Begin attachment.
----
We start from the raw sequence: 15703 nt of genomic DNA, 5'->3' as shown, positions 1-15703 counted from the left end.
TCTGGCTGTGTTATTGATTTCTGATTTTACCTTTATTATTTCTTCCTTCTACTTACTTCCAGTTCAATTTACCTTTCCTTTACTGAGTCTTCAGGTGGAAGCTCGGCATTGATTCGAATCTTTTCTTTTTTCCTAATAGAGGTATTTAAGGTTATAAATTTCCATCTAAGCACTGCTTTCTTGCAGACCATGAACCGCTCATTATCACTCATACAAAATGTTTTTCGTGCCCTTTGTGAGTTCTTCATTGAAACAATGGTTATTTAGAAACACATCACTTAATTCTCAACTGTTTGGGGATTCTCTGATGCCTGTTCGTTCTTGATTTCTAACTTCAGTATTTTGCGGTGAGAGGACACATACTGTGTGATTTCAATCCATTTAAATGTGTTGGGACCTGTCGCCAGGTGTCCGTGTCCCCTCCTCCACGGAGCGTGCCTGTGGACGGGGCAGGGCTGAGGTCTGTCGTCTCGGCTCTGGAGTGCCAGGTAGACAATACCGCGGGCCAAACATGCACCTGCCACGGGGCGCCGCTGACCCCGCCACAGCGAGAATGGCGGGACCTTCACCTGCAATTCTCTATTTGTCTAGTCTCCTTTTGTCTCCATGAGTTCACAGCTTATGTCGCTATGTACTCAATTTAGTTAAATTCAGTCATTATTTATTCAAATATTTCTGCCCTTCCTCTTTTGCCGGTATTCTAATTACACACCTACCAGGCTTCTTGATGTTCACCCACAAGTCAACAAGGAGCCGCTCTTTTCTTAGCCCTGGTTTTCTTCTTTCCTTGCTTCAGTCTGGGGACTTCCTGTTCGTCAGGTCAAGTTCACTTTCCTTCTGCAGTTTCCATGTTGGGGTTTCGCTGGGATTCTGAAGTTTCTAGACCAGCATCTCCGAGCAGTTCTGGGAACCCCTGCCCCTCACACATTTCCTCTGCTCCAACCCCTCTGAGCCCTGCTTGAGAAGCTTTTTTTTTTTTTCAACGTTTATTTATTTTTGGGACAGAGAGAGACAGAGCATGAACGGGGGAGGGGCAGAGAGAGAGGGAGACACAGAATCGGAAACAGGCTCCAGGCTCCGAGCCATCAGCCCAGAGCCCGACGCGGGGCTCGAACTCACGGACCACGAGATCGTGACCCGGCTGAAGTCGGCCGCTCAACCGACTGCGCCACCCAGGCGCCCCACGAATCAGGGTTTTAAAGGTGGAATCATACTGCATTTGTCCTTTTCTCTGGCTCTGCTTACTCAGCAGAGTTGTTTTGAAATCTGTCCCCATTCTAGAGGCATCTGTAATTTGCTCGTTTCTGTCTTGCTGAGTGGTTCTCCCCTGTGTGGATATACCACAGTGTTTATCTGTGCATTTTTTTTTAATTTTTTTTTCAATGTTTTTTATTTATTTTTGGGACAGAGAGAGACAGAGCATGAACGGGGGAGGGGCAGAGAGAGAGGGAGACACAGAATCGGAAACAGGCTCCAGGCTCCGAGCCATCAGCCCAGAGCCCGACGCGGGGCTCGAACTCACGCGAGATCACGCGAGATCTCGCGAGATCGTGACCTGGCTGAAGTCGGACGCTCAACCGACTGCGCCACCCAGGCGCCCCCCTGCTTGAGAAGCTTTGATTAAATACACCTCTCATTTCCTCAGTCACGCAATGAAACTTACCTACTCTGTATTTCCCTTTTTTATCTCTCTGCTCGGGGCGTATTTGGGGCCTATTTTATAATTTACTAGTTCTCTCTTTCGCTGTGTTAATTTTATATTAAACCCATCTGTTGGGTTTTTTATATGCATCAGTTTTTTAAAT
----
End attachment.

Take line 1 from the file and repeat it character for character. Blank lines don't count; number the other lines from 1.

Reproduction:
We start from the raw sequence: 15703 nt of genomic DNA, 5'->3' as shown, positions 1-15703 counted from the left end.